I sometimes have research ideas that I think are cool, but that don’t make sense for me to pursue. I generally just make a note of them and move on. This is the 23rd post in a series describing some of the ideas I’ve accumulated. This idea is closely related to conversations I once had with Dong Lai.
Can waves advect magnetic fields?
What’s the idea?
The electrical conductivity in stars is enormous, so the magnetic diffusivity is small. That means that magnetic field lines are effectively frozen in to the material they pass through, so they can only move if that material moves.
Waves can produce net material motion via Stokes drift, where non-linear interactions between the wave and itself nudge material in a consistent direction (rather than back and forth).
So the question is: How large of an effect is this, and does it matter in any astrophysical settings?
Why is this important?
Transport of magnetic field lines matters for understanding stellar rotation and interpreting observations (especially asteroseismic magnetic field measurements).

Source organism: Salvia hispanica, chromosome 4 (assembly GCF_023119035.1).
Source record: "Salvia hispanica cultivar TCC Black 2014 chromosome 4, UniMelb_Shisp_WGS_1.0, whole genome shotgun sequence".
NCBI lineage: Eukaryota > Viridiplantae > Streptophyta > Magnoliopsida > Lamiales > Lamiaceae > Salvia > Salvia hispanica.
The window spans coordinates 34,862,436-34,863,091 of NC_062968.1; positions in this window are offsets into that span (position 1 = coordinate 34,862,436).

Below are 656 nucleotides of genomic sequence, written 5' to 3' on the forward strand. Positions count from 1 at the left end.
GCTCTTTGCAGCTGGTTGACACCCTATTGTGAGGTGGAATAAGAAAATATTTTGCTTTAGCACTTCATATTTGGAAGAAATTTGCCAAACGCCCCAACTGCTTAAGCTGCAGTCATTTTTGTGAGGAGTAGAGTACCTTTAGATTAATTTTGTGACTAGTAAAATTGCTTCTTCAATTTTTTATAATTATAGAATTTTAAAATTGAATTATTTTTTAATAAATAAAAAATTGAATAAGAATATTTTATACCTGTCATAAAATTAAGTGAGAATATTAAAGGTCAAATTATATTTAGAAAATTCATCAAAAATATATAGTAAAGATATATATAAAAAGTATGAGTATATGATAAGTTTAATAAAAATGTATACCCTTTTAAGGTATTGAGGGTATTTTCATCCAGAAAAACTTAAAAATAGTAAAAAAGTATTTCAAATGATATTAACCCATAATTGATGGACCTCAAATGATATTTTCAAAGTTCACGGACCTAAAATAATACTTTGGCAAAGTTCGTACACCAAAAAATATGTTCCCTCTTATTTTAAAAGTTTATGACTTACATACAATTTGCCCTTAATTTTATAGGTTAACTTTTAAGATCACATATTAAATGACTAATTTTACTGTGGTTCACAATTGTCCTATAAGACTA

How can I get started?
I’d start by looking at some of the classic literature on Stokes drift (e.g. Knobloch & Merryfield, Kenyon, etc.), and use some of those results to formulate a simple model of how far waves can push a magnetic field. I’d focus on settings where there is net motion (rather than diffusion), which might come up in e.g. coherent pulsators, as that makes the problem a lot easier. Then I’d see if the magnitude of the effect is ever large enough to matter.
I think this has a high chance of just never mattering, but it seems worth some investigation.